There is much being said today about the topic of women in IT.  I feel that, first and foremost, companies should recognize the value that diverse teams bring to their projects and bottom line. We know that big process improvement initiatives are complex, especially when they involve an enterprise software system.  In fact, a 2014 study commissioned by TCS found that nearly 50% of enterprises indicated that their IT project ROI was less than 10%, and only 9% indicated an ROI higher than 35%. Further, five out of the top six primary skill gaps faced when implementing a transformation were non-technical, “soft skills”. That’s why project teams must possess diverse skills to be successful.  Emotional intelligence, a trait shown by research more likely to be found in women, can be critical to keeping a project on track. And that, in turn, is why more organizations should be hiring and grooming women to contribute to the success of their IT projects.

Please join me as I participate with a panel of experts to discuss women in IT leadership roles in an audio program, “Game-Changing Women Radio, Presented by SAP: Women in Tech: Decoding Diversity in Silicon Valley and Beyond,” 9-10 AM Pacific / 12-1 PM Eastern on Tuesday, April 14.

My career – and the careers of other women at Tata Consultancy Services – show what can be gained by having capable women in positions of influence. We have repeatedly seen the difference that emotional intelligence can make in project success, whether or not it is brought to bear by women or men.

To be sure, the project management skills in setting key performance indicators over the life of a project and getting people to meet them are crucial. If you can’t help your team resolve the business process and technical complexities of these projects, you will be in trouble; no amount of emotional intelligence will save you. But ultimately, successful projects require working with people who have feelings and needs, especially the need to be heard. In managing a number of large SAP software implementation projects, I have seen the interpersonal skills that many women in IT bring to critical situations make the difference between success and failure.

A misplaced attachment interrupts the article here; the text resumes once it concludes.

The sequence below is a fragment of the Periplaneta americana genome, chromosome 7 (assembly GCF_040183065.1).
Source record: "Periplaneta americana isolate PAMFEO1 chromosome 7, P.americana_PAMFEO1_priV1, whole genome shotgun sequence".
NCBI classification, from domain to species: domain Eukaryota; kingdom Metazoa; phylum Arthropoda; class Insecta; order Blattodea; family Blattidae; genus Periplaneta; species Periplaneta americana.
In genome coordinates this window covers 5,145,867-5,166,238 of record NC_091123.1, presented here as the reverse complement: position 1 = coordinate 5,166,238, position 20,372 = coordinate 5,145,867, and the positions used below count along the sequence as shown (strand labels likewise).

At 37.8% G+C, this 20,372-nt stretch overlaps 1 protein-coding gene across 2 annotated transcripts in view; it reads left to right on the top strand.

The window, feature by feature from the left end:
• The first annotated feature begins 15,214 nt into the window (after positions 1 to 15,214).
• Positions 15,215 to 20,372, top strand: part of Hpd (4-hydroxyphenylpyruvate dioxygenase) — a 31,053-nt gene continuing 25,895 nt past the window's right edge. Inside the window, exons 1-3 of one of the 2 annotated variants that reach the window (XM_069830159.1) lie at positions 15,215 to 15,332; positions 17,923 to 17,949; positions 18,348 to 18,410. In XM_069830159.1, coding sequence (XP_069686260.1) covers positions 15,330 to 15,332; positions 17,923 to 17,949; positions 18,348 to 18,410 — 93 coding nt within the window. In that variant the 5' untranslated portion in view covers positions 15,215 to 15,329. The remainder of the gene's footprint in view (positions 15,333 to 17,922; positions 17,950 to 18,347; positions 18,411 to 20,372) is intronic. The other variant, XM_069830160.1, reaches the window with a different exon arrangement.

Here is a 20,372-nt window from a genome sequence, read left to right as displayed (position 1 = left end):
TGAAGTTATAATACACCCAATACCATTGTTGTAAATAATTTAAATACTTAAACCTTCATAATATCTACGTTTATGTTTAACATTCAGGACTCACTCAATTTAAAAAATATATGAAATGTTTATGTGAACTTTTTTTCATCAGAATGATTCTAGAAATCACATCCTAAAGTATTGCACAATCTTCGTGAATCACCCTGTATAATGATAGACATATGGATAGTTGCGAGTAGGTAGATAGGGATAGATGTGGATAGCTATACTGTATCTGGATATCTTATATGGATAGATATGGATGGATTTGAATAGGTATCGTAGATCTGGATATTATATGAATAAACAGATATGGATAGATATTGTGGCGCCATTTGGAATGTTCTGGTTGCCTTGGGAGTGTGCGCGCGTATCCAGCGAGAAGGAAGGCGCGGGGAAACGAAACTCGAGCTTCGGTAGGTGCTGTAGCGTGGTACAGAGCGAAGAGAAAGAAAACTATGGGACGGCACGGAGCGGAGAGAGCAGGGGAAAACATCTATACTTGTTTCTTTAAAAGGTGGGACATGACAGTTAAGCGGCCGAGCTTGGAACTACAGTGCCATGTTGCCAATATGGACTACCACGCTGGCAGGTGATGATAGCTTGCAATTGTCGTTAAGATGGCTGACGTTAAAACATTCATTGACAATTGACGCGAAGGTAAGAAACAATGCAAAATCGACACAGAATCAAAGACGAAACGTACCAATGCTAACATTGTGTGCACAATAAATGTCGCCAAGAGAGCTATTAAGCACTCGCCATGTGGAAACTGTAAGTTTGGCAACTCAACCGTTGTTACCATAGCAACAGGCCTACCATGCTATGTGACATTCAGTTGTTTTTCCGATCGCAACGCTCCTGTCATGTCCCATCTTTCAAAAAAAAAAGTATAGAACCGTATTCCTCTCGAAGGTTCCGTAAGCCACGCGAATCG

Again, this is not to say that only women bring such skills. I’ve seen many of my male counterparts excel in emotional intelligence. Nonetheless, women with high emotional intelligence provide a core capability to managing big SAP projects that is often overlooked.

This won’t be a surprise to adherents to the concept of emotional intelligence. Daniel Goleman, the author of the bestselling book “Emotional Intelligence” points out that women – who in general are better at emotional empathy (feeling what other people feel) than men – make good group leaders, teachers and counselors because of their “ability to sense in the moment how others are reacting.”

Such an assertion is important to make at a time when women fill only one-quarter of the jobs in technology fields. Organizations need more women in these important roles – especially in leading major technology-based process improvement initiatives – if they want to increase their odds of project success.

Listening, Followed by Action


I have found the skill of listening can have a great positive impact, especially in times of conflict. Taking the time to hear what others have to say about their work, and what is important to them in working with others, creates productive relationships. This kind of listening can pay dividends in many spheres, such as executive meetings when intense discussions bring conflicts to light, and when complex projects require people to change their business processes.

But while listening is essential, it isn’t enough. You must demonstrate empathy through action. You have to show people that what you heard them say is changing what you do. For example, I have led discussions with people who are frustrated about the changes they must make in their jobs as a result of an important business technology project. Getting them to accept (and even embrace) such changes requires showing you can amend a process. Even if you can’t address every concern, just meeting with them will lead to a more successful outcome.